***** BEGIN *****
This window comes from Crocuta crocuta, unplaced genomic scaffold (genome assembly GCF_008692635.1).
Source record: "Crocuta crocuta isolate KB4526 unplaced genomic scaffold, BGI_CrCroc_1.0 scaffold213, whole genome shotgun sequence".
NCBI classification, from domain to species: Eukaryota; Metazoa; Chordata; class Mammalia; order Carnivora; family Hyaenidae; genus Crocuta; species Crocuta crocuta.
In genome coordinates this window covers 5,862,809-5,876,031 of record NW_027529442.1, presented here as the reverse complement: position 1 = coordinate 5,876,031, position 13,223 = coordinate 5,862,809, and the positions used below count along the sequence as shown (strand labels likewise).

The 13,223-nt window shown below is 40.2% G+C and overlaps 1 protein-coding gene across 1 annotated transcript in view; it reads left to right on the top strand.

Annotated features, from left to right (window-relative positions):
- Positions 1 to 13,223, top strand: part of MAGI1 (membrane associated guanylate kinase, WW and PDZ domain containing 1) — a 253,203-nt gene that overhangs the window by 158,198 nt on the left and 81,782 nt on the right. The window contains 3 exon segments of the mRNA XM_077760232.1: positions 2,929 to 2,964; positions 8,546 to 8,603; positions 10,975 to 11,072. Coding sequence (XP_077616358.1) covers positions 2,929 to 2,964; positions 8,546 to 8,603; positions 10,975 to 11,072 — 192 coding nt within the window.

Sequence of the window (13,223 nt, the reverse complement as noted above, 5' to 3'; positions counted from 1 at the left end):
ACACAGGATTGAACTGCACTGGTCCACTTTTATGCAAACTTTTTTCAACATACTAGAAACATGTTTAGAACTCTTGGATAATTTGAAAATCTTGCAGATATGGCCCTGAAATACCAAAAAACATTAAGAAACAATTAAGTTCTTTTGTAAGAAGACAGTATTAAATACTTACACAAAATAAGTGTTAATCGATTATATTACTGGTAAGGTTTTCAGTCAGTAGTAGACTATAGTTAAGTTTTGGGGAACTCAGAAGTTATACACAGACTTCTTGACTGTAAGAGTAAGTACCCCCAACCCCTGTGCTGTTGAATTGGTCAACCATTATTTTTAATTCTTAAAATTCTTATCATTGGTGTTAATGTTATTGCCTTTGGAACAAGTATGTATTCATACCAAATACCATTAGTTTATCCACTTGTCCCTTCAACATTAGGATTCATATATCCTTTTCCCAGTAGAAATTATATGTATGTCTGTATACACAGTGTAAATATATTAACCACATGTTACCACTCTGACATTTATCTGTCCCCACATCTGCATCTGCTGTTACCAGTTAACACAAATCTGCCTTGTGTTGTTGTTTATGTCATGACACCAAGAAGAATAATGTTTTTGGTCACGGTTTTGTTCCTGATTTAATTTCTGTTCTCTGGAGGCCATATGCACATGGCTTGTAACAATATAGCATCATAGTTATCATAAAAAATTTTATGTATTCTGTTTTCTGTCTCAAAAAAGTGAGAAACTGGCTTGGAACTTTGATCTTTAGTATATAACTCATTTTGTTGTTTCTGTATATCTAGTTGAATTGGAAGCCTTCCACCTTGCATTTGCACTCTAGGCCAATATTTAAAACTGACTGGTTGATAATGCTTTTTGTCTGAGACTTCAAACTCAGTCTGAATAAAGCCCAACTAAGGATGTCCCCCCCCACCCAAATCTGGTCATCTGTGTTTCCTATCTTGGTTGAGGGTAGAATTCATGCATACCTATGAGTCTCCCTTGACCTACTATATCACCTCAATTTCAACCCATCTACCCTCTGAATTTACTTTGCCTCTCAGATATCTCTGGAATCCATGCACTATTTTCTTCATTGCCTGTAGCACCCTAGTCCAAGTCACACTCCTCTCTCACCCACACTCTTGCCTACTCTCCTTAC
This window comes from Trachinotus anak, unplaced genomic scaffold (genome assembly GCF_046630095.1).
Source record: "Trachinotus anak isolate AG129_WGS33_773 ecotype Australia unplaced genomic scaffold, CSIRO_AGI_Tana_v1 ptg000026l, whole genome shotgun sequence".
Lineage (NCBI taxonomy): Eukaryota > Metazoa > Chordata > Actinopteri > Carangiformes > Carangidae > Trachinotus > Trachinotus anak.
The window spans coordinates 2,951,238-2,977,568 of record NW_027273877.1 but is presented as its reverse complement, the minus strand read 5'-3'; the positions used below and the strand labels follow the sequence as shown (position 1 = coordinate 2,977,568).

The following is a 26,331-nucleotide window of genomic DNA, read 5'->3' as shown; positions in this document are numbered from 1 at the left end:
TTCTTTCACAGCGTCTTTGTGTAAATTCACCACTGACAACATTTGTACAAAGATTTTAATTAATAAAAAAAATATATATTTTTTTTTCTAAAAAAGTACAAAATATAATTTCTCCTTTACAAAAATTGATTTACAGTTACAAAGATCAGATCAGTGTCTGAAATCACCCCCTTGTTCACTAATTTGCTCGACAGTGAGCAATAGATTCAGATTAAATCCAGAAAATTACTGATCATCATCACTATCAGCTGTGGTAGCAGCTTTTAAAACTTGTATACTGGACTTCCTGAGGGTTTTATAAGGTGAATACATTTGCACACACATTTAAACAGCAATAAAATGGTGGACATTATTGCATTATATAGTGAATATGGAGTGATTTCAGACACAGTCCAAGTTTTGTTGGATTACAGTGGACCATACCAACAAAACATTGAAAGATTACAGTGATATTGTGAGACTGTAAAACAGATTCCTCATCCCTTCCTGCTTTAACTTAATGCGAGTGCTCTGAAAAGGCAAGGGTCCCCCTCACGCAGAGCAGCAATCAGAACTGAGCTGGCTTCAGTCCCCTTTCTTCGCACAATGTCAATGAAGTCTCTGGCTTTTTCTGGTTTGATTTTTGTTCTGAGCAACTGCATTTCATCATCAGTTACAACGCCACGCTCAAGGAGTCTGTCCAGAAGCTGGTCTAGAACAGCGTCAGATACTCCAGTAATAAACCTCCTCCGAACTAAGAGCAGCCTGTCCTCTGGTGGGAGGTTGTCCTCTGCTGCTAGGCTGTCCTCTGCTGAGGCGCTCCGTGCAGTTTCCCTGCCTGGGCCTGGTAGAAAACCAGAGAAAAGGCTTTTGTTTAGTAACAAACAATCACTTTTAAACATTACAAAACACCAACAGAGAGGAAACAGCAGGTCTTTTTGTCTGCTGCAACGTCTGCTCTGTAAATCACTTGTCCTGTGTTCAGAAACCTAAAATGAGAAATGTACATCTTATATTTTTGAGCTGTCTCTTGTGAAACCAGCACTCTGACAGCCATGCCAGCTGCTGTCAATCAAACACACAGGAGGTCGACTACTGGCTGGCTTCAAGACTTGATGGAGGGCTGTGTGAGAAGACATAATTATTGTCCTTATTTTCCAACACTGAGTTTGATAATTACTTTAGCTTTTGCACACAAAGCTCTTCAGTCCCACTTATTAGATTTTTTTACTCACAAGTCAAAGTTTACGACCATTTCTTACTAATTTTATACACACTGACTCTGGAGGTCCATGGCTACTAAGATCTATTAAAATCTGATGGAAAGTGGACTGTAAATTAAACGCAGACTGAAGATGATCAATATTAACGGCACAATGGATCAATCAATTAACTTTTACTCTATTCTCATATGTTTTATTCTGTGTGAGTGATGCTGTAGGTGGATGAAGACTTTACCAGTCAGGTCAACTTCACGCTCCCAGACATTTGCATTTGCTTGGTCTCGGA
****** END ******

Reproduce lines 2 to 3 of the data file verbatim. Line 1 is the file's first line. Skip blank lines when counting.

Source record: "Crocuta crocuta isolate KB4526 unplaced genomic scaffold, BGI_CrCroc_1.0 scaffold213, whole genome shotgun sequence".
NCBI classification, from domain to species: Eukaryota; Metazoa; Chordata; class Mammalia; order Carnivora; family Hyaenidae; genus Crocuta; species Crocuta crocuta.